OBSE can be related to some organizational behaviors. At the individual level, research has shown that persons with high OBSE have greater work motivation (Pierce et al., 1989) and intrinsic motivation (Hui & Lee, 2000), and achieve higher performance ratings (Van Dyne & Pierce, 2003; Pierce et al., 1993; Gardner, Pierce, Van Dyne & Cummings, 2000; 1992; Marion-Landais, 2000) than persons with low OBSE. Concerning the organizational level, researchers have also discovered that OBSE correlates negatively with turnover intentions and with turnover (Gardner & Pierce, 2001). Elloy and Patil (2012) examined the relationship between Organization- Based Self-Esteem and the three dimensions of burnout and discovered that the three dimensions of burnout would have a negative impact on OBSE. Some studies have suggested that OBSE plays a significant role in influencing one’s attitude and behavior at the workplace (Bowling et al., 2010; Pan, Qin & Gao 2014) and have examined the relationship between self-esteem and deviant behavior (Ferris, Brown & Heller, 2009). However despite the wealth of research illuminating OBSE, there have been no studies examining its relationship to social undermining.

Definition of the social undermining construct, includes behaviors directed toward a target that indicate or display (l) negative affect (anger, dislike), (2) negative evaluation of the target in terms of his or her attributes, actions, and efforts (criticism), and/or (3) “actions that hinder the attainment of instrumental goals” (Vinokur, Price & Caplan, 1996: 167). Building on these general definitions, Duffy et al. (2002) defined social undermining in workplace contexts as behaviors that hinder another’s ability to establish and maintain positive interpersonal relationships, work-related success, and favorable reputation. Specific examples of undermining in workplace contexts are intentionally making someone feel incompetent, withholding important or required information, giving the silent treatment, talking behind someone’s back, and spreading rumors about a particular individual. . Social undermining behaviors include: (a) inordinate delay, (b) competing for status, and (c) the giving misleading information, all of which may produce unfavorable outcomes for perpetrators, victims and the organizations that they are situated in (Greenbaum et al., 2012).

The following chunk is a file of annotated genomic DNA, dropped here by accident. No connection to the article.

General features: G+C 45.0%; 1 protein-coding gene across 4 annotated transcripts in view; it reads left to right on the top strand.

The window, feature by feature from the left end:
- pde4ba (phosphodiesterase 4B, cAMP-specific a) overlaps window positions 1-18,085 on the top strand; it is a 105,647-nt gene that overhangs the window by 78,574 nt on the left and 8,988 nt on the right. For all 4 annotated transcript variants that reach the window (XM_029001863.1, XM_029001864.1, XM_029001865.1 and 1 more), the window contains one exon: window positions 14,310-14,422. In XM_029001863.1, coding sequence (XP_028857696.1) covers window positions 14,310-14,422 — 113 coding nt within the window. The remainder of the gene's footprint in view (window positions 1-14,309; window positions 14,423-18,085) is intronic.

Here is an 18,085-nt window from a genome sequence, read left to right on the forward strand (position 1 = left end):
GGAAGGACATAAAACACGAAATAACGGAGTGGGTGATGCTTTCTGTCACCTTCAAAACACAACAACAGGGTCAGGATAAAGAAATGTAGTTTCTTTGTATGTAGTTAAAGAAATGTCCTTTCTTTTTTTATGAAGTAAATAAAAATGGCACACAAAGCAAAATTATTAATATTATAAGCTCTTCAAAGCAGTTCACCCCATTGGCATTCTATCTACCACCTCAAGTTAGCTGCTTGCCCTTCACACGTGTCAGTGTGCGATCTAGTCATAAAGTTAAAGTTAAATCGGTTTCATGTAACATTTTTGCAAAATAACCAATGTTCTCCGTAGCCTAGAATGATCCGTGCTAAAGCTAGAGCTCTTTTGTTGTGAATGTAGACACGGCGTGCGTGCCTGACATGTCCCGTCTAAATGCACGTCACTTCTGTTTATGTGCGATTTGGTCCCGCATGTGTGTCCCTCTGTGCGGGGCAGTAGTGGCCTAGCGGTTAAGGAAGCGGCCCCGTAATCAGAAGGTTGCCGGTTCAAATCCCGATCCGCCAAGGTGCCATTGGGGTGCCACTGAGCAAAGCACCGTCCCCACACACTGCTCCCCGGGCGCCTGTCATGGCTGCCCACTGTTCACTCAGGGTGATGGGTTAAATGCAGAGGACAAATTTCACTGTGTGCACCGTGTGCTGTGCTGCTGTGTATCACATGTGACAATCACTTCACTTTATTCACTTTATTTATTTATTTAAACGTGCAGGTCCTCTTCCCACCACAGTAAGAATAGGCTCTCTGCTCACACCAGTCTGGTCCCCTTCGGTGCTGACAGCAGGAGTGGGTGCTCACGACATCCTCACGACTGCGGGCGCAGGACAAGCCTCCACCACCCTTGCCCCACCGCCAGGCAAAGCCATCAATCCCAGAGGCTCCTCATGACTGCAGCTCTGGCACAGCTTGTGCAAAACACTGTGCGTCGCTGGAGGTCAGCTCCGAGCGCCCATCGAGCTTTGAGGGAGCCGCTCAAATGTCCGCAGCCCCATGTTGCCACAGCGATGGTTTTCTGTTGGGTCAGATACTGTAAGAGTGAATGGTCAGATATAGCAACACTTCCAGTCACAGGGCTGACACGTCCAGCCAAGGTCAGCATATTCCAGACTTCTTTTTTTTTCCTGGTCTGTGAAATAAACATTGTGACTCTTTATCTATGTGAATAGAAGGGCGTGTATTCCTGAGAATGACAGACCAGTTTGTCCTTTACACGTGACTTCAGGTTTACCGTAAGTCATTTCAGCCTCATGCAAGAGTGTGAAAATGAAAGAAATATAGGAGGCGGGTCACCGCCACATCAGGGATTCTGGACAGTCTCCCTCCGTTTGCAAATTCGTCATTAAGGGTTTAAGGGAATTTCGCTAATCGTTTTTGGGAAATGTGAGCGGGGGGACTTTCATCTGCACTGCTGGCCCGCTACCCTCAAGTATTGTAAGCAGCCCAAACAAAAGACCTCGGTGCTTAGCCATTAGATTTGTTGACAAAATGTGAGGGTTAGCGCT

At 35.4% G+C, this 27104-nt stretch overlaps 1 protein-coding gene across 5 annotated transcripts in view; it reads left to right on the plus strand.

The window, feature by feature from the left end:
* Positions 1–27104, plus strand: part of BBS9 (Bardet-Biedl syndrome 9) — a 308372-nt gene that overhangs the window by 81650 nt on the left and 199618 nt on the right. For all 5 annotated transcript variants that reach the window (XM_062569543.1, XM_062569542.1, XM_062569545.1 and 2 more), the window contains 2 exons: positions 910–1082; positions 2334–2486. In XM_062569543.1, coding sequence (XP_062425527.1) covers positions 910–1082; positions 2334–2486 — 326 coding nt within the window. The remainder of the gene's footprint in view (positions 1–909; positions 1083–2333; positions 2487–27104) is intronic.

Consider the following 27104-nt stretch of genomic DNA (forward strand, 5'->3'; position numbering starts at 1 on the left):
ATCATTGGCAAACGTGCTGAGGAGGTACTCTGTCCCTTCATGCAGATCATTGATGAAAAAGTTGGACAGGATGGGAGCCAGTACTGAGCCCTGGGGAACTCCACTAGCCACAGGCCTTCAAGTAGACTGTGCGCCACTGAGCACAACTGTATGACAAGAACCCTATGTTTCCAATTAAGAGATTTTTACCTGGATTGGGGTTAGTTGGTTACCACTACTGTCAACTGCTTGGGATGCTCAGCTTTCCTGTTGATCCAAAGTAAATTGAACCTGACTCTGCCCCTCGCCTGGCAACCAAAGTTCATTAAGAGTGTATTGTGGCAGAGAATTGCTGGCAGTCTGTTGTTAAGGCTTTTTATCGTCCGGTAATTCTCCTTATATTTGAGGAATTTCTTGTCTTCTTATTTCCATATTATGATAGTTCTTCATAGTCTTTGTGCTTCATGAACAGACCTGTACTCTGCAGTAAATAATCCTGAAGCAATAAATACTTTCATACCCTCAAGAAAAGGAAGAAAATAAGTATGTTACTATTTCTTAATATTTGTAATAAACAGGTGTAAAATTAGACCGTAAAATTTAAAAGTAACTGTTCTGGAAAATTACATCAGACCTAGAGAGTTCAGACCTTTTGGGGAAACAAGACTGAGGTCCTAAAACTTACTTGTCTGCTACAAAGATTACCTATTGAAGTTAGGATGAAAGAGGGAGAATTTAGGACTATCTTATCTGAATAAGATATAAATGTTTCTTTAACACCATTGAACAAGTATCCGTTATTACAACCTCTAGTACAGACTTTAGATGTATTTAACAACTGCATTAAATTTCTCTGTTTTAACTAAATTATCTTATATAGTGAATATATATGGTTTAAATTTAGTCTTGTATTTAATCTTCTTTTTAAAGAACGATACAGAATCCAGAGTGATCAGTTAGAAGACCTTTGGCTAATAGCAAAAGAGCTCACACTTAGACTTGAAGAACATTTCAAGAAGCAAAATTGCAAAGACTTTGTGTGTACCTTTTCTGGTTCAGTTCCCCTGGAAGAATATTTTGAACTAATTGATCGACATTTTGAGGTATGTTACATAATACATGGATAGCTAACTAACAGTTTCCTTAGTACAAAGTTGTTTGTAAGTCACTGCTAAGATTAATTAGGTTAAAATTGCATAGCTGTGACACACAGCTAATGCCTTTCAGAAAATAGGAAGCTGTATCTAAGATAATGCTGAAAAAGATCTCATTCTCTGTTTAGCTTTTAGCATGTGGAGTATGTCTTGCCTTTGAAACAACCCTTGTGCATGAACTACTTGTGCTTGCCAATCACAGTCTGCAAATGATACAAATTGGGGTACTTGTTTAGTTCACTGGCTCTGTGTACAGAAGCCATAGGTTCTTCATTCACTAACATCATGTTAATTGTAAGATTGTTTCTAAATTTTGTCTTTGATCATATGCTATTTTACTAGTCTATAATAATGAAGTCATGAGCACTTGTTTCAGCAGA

Social-undermining behavior is designed to inhibit one’s ability to maintain positive relationships, achieve high levels of performance, and maintain a favorable work-related reputation. That is, it embodies the characteristics of an esteem-threatening situation (Duffy et al., 2006). Although high-SE individuals could respond in a variety of ways in esteem-threatening situations, they are more likely than their low-SE counterparts to engage in social-undermining behavior as a way to maintain their status situation (Duffy et al., 2012). Despite Duffy et al. theory, present findings believe that high-SE individuals and high organizational based self-esteem are less involved in social- undermining behaviors and there are bilateral relations between social undermining and OBSE.